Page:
More FCA-Authorized Firms to Be Considered Enhanced SMCR Firms

Akin Gump Strauss Hauer & Feld LLP

Akin Gump Strauss Hauer & Feld LLP

A number of asset managers currently categorized as core firms under the U.K. Senior Managers and Certification Regime (SMCR) may be recategorized as falling within the enhanced firms SMCR regime. 

What’s new?

The rules implementing the new prudential rules applicable to MiFID firms which took effect in January 2022, also introduced certain consequential changes to the terms otherwise used in the FCA handbook.

One such change, included in the FCA’s third consultation paper (CP21/26) on the new prudential regime for investment firms, was the introduction of a new defined term “significant SYSC1 firm,” which replaced the defined term “significant IFPRU2 firm.”

A firm is a “significant SYSC firm” if its total assets exceed £530 million; its total liabilities exceed £380 million; the client money that it receives or holds exceeds £425 million; the assets belonging to its clients that it holds in the course of, or in connection with, its regulated activities exceeds £7.8 billion; or if the annual fees and commission income it receives in relation to its regulated activities exceeds £160 million in the 12-month period immediately preceding the assessment date. (emphasis added)

What does it all mean?

The term “significant SYSC firm” has consequences on the firm categorization under the SMCR.

The definition of an Enhanced SMCR Firm includes, among other elements, a firm that is a “significant SYSC firm”. Prior to January 2022, this reference used to be to a “significant IFPRU firm”.

As the definition of a “significant IFPRU firm” was set out in the old IFPRU sourcebook3 and as IFPRU excluded BIPRU firms from the definition of an “IFPRU investment firm,” it had commonly been understood that the “significant IFPRU firm” category would not apply to BIPRU investment firms.   

The effect of the change would be that, as a number of asset managers will meet the £160 million annual revenue test in the new post-IFPR definition of a “significant SYSC firm,” a potentially substantially greater number of firms will be categorized as enhanced SMCR firms.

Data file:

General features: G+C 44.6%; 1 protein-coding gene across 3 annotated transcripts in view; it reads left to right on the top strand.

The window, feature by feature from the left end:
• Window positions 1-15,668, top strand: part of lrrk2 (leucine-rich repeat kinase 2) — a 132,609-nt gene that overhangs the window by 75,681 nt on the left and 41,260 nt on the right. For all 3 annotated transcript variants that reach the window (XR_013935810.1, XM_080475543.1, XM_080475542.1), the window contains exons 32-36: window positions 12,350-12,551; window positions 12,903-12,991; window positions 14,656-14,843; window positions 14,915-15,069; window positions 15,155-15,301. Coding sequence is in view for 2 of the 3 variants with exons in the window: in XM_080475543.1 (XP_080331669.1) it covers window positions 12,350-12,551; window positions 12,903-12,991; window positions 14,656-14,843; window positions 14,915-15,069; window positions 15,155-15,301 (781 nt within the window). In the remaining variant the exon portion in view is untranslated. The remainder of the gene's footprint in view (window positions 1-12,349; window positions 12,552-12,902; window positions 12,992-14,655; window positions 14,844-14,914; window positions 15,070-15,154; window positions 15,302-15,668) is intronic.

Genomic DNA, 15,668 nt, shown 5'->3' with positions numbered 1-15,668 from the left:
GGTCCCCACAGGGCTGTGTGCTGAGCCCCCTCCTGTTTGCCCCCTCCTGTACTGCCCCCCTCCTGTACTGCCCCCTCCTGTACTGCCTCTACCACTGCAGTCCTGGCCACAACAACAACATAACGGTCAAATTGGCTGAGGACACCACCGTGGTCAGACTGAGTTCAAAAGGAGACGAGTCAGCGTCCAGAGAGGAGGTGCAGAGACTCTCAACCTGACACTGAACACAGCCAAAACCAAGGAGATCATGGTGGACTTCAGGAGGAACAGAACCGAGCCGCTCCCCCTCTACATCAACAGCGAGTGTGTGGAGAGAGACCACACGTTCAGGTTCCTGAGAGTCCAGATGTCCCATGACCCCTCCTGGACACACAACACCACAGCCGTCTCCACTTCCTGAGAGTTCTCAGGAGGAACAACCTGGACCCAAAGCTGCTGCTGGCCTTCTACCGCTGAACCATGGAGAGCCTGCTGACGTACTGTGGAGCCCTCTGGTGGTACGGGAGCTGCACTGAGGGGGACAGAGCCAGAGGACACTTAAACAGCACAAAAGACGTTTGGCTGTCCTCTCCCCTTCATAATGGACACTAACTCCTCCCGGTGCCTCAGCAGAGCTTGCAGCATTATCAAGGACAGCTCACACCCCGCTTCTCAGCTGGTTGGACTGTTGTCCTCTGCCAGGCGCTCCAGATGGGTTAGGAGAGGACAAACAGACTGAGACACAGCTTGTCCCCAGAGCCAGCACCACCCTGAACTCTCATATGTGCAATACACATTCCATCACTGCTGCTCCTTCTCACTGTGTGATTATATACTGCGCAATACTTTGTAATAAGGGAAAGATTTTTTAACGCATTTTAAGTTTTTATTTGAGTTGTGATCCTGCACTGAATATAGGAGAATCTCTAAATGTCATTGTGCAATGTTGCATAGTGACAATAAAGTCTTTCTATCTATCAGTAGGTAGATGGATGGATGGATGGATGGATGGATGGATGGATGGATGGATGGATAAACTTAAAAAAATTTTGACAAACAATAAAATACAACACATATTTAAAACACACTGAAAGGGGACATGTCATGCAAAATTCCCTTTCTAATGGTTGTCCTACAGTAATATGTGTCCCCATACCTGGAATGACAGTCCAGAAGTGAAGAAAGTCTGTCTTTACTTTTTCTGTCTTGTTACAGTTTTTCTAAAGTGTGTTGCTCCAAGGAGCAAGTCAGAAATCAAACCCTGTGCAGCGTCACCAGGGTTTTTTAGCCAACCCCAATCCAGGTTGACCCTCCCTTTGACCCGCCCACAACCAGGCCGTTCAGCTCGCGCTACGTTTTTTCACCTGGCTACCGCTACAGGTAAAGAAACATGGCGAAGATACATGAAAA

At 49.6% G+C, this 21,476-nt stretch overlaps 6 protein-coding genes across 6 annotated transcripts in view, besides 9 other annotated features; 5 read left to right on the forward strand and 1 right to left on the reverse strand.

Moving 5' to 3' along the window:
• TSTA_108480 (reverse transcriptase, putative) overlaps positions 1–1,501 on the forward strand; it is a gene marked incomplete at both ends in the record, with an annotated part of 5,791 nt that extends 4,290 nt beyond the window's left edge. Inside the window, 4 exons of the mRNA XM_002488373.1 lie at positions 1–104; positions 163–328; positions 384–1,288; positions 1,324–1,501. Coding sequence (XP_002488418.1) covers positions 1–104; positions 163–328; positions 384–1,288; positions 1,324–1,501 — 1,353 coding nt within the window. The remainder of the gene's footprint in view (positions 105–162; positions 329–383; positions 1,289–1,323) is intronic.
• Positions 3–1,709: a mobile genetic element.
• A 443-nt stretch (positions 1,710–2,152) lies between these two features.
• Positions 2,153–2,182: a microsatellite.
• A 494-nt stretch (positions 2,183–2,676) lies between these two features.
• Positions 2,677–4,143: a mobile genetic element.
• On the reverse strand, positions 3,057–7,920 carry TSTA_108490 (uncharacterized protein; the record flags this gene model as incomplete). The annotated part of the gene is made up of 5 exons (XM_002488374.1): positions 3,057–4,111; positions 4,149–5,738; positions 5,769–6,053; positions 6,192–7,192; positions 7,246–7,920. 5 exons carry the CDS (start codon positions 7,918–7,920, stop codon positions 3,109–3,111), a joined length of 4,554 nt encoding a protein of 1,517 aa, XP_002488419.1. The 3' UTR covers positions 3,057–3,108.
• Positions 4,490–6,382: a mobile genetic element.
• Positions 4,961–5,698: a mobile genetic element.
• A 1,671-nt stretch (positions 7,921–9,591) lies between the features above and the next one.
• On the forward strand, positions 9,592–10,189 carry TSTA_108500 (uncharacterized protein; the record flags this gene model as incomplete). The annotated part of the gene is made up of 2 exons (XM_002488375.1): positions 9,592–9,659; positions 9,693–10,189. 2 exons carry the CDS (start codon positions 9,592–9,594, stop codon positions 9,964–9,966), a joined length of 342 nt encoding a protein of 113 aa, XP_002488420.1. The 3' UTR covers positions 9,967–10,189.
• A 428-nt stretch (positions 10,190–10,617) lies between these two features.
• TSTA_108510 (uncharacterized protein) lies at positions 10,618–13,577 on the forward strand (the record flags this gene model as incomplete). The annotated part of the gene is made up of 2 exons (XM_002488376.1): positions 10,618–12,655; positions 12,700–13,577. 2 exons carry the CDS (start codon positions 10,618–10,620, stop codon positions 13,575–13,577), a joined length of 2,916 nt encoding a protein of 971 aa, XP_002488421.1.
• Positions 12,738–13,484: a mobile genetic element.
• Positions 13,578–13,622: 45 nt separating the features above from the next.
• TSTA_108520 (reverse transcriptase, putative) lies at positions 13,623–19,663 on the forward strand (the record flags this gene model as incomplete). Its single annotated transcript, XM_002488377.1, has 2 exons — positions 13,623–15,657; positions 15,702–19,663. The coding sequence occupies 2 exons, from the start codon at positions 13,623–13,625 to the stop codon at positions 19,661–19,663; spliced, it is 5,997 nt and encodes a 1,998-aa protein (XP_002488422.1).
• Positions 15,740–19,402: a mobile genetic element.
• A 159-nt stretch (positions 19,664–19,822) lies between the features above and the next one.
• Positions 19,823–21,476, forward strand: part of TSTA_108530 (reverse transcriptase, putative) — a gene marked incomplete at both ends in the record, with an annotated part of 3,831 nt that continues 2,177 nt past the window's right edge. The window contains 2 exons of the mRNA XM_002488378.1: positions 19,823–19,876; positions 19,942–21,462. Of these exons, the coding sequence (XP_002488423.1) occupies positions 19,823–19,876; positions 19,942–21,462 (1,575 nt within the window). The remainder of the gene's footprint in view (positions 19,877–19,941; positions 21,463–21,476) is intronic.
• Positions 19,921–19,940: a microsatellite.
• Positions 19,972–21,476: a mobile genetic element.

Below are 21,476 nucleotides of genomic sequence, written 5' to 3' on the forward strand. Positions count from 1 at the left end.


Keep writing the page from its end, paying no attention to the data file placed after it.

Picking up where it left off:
When does the change take effect?

The rules are in force already. However, the categorization as an enhanced firm takes effect one year and three months after the change took effect, i.e., at the end of March 2023. 

What’s the impact on U.S. asset managers?

Although the rules do not have direct extraterritorial impact, the enhanced regime may affect a U.S. asset manager with a U.K. subsidiary that acts as the delegated investment manager. The scope of the enhanced regime is more comprehensive and may bring within scope U.S.-based employees of the U.S. parent that were not included under the more limited scope of the SMCR applicable to core SMCR firms. However, practical implications are fact-specific and affected firms should evaluate the impact on their existing governance arrangements.

What’s next?

Recent communications with the FCA on this topic indicate that the FCA is currently not considering amending the criteria for a “significant SYSC firm” test applicable to all firms, including former BIPRU firms.

Arguably, this effectively amounts to a broadening of the scope of the enhanced SMCR firms without appropriate notice and due consultation. Given the significance of the changes to firms, the description of the changes as purely consequential to give due effect to the new prudential rules does not seem an accurate description. Further engagement with the FCA is possible. 

1 SYSC – Reference to the Senior Management Arrangements, Systems and Controls sourcebook in the FCA Handbook

2 IFPR – Reference to the Prudential sourcebook for Investment Firms formerly included in the FCA Handbook, replaced in January 2022 by MIFIDPRU, the Prudential sourcebook for MiFID Investment Firms set out in the FCA Handbook

3 IFPRU 1.2.3R

DISCLAIMER: Because of the generality of this update, the information provided herein may not be applicable in all situations and should not be acted upon without specific legal advice based on particular situations.

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